im in a dilemma here, me and my dad are the only once to alternate help...both of us work, im 24 yrs old and i am a tax accountant, 2nd yr at my job, the economy is horrible and i feel the need to take a leave of absence, but that is pretty much a guarantee that i will probably lose my job if i keep missing more days. I spoke to everyone i work with about the situation with my mother, they are very understanding, but there will be a point in time when busy season hits me and i will be needed asap, i work in a CPA firm and we are dead hectic during tax return time, so now i feel like im being pulled from two places, family vs. my own career....its an easy decision cuz i will chose my family 10 out of 10 times, but i also know i have my own life and its really close to suffering...but i will sacrifice the small problem i have compared to what my mom is suffering from...any advice with those family members that you guys had help from, etc..? how did they balance since i am having trouble now??

kimby's picture
kimby
Posts: 804
Joined: Oct 2007

Marc,

I'm sorry you're going through this. I have to tell you that it was so different for me and my family. I was 43 at diagnosis and worked for the first 14 mos during treatment. My husband would come home from work and manage things that I couldn't. We have had meals brought in during the toughest times by friends and neighbors. I don't work anymore but I stay home and take care of myself while my husband works. I usually drive myself to treatments and doctors appts. I drove myself to rads everyday for 5 weeks. My treatment center is 75 miles from my home so I drive 150 miles on treatment/appt days.

I have 3 sons and only the 17 yr old has seen any real impact on his personal life and that has more to do with the financial toll this has taken and just having to witness the effects of treatment on my ability to take care of his needs, ie meals and laundry. Too bad, but he is more self-sufficient as a result.

Can you ask for help from extended family, friends, neighbors, church members? Is there anyone else? Being a caregiver is tough. That is much harder than being the patient. As a mother, I would hate it if my son's career suffered because of my treatments. I want them to live their lives. I'm sure your mother feels much the same. I know you want to be there for her, but she wouldn't want you to give up your life or your future, either.

JMHO,

Kimby

CherylHutch's picture
CherylHutch
Posts: 1399
Joined: Apr 2007

... I can't help you with that one, Marc. I had plenty of caregivers when I got out of the hospital. Neighbours/friends who would walk my dog, do my grocery shopping/laundry, etc.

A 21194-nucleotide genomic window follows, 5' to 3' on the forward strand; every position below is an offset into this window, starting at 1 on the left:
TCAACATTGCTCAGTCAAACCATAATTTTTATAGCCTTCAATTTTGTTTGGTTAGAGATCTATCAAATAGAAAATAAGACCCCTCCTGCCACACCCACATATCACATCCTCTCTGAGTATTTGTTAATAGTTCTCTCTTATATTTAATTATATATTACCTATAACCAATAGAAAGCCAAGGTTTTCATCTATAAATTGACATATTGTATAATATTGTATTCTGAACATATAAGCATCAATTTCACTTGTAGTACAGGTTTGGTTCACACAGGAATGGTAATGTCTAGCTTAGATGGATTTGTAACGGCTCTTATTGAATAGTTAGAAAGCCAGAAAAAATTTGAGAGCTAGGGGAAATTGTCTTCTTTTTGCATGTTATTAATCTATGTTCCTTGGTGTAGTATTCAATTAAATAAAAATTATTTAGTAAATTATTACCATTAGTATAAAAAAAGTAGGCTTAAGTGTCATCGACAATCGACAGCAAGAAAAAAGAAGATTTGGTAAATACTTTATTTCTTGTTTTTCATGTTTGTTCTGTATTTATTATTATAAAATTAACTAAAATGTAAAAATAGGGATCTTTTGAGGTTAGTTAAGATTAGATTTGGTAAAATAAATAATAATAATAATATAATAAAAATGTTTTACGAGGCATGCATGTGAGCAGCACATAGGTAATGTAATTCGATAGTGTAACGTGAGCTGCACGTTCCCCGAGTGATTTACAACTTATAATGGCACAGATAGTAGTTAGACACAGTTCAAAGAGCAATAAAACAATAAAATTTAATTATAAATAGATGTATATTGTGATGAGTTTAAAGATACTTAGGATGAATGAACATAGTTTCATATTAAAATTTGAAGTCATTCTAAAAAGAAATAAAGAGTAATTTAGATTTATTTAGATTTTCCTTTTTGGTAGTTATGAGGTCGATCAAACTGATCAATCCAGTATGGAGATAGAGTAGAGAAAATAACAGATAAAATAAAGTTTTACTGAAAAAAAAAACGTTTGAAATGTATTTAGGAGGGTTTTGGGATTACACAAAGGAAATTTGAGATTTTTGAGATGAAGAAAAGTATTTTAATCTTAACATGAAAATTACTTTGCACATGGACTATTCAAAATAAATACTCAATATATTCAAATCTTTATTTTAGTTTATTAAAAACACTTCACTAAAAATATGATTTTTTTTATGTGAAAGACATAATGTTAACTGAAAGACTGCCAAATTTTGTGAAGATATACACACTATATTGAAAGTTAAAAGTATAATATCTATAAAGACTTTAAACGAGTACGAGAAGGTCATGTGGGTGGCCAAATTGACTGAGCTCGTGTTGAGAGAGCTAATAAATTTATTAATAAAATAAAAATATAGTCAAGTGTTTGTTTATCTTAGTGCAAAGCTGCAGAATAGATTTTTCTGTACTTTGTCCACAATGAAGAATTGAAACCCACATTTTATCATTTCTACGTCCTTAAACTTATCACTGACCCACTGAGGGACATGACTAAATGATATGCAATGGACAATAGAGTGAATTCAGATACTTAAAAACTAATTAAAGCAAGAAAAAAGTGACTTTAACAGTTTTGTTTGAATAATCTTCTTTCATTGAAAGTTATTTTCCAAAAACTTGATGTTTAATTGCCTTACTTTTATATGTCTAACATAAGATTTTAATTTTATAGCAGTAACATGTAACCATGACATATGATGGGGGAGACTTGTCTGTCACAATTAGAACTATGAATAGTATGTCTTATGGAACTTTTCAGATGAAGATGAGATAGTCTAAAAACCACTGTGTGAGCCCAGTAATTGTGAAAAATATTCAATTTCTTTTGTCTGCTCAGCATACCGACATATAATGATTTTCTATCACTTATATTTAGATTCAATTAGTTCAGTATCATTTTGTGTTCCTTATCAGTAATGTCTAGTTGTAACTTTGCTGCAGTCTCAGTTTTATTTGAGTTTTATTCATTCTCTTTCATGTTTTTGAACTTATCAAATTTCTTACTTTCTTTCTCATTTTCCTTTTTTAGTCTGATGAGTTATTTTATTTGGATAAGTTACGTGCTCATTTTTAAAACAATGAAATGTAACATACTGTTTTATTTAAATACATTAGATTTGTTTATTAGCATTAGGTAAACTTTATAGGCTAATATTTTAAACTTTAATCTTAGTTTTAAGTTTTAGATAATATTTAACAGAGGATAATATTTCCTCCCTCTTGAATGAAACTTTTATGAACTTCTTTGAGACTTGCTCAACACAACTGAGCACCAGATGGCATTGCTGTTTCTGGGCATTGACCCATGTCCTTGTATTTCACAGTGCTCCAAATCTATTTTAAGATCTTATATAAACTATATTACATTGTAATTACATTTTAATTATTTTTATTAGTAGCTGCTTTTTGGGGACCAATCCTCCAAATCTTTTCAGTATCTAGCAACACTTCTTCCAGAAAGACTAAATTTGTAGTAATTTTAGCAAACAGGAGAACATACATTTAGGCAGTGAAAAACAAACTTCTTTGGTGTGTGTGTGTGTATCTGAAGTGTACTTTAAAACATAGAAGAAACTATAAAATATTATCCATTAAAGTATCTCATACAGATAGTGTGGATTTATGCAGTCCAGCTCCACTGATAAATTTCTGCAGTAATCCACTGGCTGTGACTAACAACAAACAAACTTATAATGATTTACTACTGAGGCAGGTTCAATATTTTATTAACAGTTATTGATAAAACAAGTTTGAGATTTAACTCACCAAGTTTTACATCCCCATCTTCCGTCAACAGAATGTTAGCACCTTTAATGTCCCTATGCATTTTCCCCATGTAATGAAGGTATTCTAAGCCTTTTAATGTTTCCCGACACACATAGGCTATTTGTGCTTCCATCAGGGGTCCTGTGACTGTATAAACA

But once I was healed from my surgery and started my chemo (about 2 months after the surgery), I pretty much could do everything on my own. I live in an apartment and the laundry room is two flights of stairs down from my apartment (no elevator in this 3-storey walk up building). So occasionally, if I was feeling particularly tired, I would have to let a neighbour/friend do my laundry because I didn't have the energy to keep going up and down the stairs. But cooking and getting around the apartment, I was more than capable and fine doing that on my own.

I know everyone reacts differently to chemo, but I don't think I've ever met someone who was so fatigued all they were able to do was sleep on the first treatment. You've got me stumped on that one.

If that's the case, then perhaps you and/or your dad can arrange to have a home care worker come in a couple of days/week to help with the cooking/laundry/housework? I don't think you should put yourself in a position where you lose your job... that's not going to help your mom, you or anyone. If you have other family or neighbours around who can help, that would be great too... otherwise, you really should look at having someone come in as a home care worker.

Cheryl

PamPam2's picture
PamPam2
Posts: 376
Joined: Jan 2009

Hi Marc. I have some suggestions. Your local hospital will have social service staff who may be able to direct you to some help with your mom. She may qualify for Passport program, where home aides and nurses can come everyday. I am a cancer survivor, but when both of my parents needed help this was a blessing. Someone came every day, twice a day for 2 hours each time and did what ever needed done, fixing a meal, light house cleaning, assisting with a bath and so on. Also check with your local department of human services for this type of help. Do you have a local meals on wheels? They bring a meal daily to the home. Also the cancer society has some help available, they have monies available to help pay with home care, they can also pay a family member to help, it is not a lot, but every bit helps. It takes some time and work to find and get these services, but it is worth it. Best Wishes for your mom and family. Don't forget, the family medical leave act is there to protect your job when you have to take time off for your mom.
Pam

tootsie1's picture
tootsie1
Posts: 5056
Joined: Feb 2008

If you're not normally a cook, I would opt for buying soups at the grocery store. Keep trying until you find a brand she likes. There are so many good fruits at the grocery store, too, or even better, at a local farmers' market. I don't know if this is common or not among chemo patients (I didn't have it myself), but I did take care of a little girl with leukemia a few years ago. While she was on chemo, she was crazy about pasta. That's about all she felt like eating. She didn't want sauce on it, just a bit of butter and a touch of parmesan. Good luck with finding some things your mom likes. She's so lucky to have you to care for her.

*hugs*
Gail

nudgie's picture
nudgie
Posts: 1483
Joined: Sep 2006

Try www.cancerproject.org

nudgie's picture
nudgie
Posts: 1483
Joined: Sep 2006

Try www.cancerproject.org